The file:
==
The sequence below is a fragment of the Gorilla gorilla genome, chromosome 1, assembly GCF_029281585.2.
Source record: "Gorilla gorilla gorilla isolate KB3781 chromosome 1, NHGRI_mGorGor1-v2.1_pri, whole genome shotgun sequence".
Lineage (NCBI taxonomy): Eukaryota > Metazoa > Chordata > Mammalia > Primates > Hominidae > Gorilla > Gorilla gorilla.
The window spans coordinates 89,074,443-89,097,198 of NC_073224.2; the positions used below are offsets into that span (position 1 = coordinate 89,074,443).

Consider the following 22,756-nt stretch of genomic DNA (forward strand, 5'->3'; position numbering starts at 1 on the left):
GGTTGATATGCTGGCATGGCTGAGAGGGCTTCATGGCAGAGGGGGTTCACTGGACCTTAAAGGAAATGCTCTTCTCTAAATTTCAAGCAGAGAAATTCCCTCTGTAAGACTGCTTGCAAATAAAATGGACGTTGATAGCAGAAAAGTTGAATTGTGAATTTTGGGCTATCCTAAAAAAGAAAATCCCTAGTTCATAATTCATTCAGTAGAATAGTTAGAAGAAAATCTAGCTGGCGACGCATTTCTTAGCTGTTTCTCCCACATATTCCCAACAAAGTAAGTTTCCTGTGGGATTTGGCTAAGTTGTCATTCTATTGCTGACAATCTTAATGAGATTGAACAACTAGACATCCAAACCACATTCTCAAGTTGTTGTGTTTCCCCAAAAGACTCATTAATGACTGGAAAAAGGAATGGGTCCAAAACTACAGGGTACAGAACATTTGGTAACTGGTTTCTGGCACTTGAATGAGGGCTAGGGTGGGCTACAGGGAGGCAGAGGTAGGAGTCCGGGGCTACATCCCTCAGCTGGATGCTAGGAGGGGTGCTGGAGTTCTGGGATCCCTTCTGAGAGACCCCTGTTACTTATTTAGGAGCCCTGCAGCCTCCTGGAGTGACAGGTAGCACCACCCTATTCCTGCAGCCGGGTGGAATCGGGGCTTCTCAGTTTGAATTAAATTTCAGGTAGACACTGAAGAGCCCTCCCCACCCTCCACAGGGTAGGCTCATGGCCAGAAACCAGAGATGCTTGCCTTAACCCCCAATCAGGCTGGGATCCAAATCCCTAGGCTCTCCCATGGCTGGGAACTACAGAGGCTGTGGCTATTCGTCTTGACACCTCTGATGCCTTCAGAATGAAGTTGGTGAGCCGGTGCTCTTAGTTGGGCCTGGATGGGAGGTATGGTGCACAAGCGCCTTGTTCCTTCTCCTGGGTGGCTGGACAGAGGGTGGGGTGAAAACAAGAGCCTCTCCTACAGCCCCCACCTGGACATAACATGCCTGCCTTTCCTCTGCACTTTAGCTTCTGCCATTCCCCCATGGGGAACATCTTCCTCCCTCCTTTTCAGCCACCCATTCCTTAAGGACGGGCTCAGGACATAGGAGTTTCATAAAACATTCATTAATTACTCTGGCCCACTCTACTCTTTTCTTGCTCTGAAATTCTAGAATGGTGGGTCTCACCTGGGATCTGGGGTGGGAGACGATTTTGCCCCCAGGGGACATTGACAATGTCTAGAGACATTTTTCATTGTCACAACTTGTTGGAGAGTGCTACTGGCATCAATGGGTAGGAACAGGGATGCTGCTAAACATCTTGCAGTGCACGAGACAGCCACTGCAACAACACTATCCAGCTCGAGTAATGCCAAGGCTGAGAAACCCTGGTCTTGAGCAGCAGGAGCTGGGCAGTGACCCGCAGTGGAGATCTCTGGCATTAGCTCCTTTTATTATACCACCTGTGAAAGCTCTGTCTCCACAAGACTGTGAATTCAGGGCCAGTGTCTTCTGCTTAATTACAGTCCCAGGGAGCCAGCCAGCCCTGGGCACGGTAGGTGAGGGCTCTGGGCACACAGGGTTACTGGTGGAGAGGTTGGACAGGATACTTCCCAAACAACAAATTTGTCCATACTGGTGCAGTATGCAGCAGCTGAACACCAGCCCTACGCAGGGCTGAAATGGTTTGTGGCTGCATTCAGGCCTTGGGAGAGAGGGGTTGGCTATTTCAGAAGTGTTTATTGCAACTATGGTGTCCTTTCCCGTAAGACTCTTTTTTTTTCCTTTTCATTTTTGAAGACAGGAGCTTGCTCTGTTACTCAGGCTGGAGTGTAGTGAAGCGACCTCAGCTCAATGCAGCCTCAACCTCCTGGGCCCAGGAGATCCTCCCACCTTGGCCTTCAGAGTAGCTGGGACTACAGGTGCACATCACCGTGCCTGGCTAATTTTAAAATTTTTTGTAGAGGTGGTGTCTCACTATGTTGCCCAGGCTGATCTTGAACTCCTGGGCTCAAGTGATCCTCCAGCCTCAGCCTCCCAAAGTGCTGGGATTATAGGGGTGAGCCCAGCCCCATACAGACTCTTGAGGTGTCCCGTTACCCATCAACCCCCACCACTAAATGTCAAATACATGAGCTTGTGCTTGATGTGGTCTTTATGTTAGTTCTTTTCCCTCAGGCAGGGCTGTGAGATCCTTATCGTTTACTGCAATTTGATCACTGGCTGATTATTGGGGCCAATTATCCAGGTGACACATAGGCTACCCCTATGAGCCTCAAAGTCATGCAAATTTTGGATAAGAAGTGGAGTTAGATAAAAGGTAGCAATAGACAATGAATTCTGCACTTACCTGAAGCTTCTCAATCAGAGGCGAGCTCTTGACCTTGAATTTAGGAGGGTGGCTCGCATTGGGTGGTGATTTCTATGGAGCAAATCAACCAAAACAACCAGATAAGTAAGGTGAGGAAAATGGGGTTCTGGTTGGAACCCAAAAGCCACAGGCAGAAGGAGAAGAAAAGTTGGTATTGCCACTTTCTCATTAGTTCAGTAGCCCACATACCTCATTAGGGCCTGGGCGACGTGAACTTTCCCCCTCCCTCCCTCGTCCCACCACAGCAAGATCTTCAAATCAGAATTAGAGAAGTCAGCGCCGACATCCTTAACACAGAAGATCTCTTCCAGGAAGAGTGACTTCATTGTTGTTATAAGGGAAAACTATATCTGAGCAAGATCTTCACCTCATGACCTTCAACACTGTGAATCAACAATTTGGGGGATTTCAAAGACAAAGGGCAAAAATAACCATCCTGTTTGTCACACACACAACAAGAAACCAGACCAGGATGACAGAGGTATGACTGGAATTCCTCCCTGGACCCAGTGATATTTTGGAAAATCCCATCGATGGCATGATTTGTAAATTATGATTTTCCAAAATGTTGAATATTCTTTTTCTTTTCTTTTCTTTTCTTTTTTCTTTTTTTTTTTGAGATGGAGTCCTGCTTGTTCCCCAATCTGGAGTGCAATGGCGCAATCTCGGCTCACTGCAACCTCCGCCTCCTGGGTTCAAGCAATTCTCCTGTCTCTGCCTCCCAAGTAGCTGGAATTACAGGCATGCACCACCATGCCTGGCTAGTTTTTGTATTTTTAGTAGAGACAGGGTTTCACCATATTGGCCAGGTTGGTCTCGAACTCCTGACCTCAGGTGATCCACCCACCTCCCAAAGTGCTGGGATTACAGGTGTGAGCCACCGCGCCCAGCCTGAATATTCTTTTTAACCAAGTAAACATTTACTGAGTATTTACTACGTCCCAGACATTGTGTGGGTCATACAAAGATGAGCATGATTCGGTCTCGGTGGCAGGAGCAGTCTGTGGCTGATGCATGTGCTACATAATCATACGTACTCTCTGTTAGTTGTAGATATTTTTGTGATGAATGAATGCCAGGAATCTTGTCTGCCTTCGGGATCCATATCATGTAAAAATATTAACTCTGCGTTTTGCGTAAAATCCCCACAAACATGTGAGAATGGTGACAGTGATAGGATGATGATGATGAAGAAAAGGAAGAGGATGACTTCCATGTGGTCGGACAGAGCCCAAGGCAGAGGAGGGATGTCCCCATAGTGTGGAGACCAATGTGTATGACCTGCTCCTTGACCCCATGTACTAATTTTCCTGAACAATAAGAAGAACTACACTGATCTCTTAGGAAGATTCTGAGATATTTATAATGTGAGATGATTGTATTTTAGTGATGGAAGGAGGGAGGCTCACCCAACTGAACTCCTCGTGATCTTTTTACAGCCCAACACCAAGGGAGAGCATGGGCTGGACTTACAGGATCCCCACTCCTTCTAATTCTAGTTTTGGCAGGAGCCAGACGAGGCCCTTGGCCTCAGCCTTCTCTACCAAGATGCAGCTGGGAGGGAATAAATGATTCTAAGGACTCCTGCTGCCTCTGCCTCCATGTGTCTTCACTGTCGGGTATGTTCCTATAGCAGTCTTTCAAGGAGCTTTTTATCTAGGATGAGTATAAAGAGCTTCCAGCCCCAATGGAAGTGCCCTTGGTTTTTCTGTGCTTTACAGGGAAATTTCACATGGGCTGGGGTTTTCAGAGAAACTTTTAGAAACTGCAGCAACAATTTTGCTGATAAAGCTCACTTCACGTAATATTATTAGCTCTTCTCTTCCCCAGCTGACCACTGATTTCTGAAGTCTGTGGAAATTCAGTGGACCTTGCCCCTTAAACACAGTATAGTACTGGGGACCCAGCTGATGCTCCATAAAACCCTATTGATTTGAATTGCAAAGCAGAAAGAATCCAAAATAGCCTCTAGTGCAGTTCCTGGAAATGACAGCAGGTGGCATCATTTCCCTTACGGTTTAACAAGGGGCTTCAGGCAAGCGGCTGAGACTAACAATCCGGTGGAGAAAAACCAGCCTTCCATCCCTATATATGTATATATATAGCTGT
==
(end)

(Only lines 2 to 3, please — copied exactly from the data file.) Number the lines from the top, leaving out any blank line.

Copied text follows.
Source record: "Gorilla gorilla gorilla isolate KB3781 chromosome 1, NHGRI_mGorGor1-v2.1_pri, whole genome shotgun sequence".
Lineage (NCBI taxonomy): Eukaryota > Metazoa > Chordata > Mammalia > Primates > Hominidae > Gorilla > Gorilla gorilla.